According to a news release from its manufacturer, Spectrum Pharmaceuticals, the FDA agreed to include metastatic colorectal cancer on the Fusilev label on April 29, 2011.
Although Fusilev has been used off-label during the leucovorin shortage, it is now fully FDA-approved for the palliative treatment of advanced colorectal cancer that has spread beyond the colon or rectum.
So what’s the difference?
Leucovorin is a racemate compound. Its molecule has two chemical compounds that are exact mirror images of each other, one active and one inactive. Fusilev (levoleucovorin) contains only the active part of the racemic leucovorin molecule.
It is critical that physicians and pharmacists realize that dosing for leucovorin and Fusilev are not the same. Only one half the dose of leucovorin should be given when Fusilev is used to replace racemic leucovorin.
Is Fusilev more effective?
A number of studies have found no difference between leucovorin and levoleucovorin in combination with 5-FU or alone for cancers in the gastrointestinal tract. Two randomized clinical trials direct compared the two: uncovering no differences in effect on tumor shrinkage, time until cancer got worse, survival time, or the percentage of patients who were alive one and two years after beginning treatment.
In 2009 researchers at Georgetown reviewed all the published studies of the use of levoleucovorin in gastrointestinal malignancies to assess whether levoleucovorin is a reasonable alternative to racemic leucovorin. They concluded,
In many studies of patients with gastrointestinal malignancies, levoleucovorin has been used interchangeably and solely for racemic leucovorin for 5-FU modulation. Our literature review demonstrates that levoleucovorin has similar efficacy and tolerability when compared with racemic leucovorin, whether used in combination with other chemotherapeutic agents or alone.
What about costs?
Fusilev is many times the cost of generic leucovorin, and Medicare and some insurances have been paying only a part of that cost up until now. Medicare reimburses oncology practices $750 for a dose of Fusilev, with the full cost of up to $1,200 being absorbed by some practices during the leucovorin shortage.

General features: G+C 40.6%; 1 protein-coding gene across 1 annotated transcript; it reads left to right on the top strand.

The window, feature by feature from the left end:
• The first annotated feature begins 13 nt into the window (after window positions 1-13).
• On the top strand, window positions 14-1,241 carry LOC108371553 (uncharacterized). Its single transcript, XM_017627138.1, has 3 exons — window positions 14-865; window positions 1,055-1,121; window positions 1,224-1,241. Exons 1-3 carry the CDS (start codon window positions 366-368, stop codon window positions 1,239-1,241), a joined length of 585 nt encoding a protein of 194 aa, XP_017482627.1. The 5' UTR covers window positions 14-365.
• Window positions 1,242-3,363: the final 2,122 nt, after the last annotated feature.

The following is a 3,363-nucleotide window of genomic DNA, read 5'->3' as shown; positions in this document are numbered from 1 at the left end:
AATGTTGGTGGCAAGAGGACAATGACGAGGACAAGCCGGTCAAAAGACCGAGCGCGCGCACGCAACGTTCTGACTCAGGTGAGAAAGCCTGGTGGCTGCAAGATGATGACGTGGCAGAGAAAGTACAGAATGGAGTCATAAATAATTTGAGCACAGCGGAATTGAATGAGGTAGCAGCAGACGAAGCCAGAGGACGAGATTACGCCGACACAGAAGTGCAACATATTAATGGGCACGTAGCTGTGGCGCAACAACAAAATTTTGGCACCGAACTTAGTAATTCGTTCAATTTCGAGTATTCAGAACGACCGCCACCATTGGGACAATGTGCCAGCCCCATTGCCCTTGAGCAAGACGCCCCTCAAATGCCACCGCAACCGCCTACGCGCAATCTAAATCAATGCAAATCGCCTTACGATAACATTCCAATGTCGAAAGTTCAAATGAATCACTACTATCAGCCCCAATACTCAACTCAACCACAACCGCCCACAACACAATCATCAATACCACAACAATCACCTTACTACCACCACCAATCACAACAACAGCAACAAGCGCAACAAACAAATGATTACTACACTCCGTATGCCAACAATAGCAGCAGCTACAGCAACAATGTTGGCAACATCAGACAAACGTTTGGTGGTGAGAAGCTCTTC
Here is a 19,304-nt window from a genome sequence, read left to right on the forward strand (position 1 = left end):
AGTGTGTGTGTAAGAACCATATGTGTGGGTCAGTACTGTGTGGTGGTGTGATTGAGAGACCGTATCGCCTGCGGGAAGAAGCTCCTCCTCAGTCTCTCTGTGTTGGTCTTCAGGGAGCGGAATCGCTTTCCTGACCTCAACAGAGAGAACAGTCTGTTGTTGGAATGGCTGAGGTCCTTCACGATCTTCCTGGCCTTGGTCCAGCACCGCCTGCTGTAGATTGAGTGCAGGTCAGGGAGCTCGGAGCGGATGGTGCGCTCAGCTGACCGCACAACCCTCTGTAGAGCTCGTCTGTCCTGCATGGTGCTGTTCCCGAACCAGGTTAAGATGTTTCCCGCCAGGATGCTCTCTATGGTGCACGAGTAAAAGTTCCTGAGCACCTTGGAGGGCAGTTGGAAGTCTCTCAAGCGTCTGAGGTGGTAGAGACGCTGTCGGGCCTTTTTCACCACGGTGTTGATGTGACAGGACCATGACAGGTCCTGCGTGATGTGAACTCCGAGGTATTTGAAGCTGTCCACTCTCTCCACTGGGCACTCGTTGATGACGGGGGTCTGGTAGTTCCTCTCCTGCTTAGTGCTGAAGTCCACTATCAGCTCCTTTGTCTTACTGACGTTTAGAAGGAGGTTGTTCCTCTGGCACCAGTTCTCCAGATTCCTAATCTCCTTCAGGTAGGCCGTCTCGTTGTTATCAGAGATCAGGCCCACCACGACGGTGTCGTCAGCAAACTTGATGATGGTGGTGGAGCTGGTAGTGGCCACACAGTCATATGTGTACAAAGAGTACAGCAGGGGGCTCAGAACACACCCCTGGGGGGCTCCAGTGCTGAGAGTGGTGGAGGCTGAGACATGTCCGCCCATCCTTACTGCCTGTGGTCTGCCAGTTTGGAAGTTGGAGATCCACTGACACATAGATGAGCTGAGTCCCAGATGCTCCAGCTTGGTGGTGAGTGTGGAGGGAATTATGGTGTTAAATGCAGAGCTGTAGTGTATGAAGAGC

With FDA approval for the metastatic colorectal cancer indication, Medicare can now reimburse the full cost.
What’s the impact of the FDA decision for doctors and patients
Since 2008 there have been continuing shortages of leucovorin, which enhances the effectiveness of of 5-FU (fluorouracil). As of April this year, there were still serious problems obtaining leucovorin to treat people with colorectal cancer.
On April 19, 2011 the American Society of Health-System Pharmacists reported that leucovorin shortages continue without any expected dates when they will end. At the same time there is increased pressure on Fusilev, and Spectrum is also reporting shortages of it. The FDA has inspected an Italian Pfizer manufacturing facility and has approved temporary Fusilev imports from that facility only.
Doctors may choose to avoid risking leucovorin shortages and turn to Fusilev for their patients with advanced colorectal cancer if reimbursement is not a problem.
Hopefully, patient anxiety will be reduced, and standard treatment for colorectal cancer will be available in the United States.
Fusilev image courtesy of Monthly Prescribing Reference.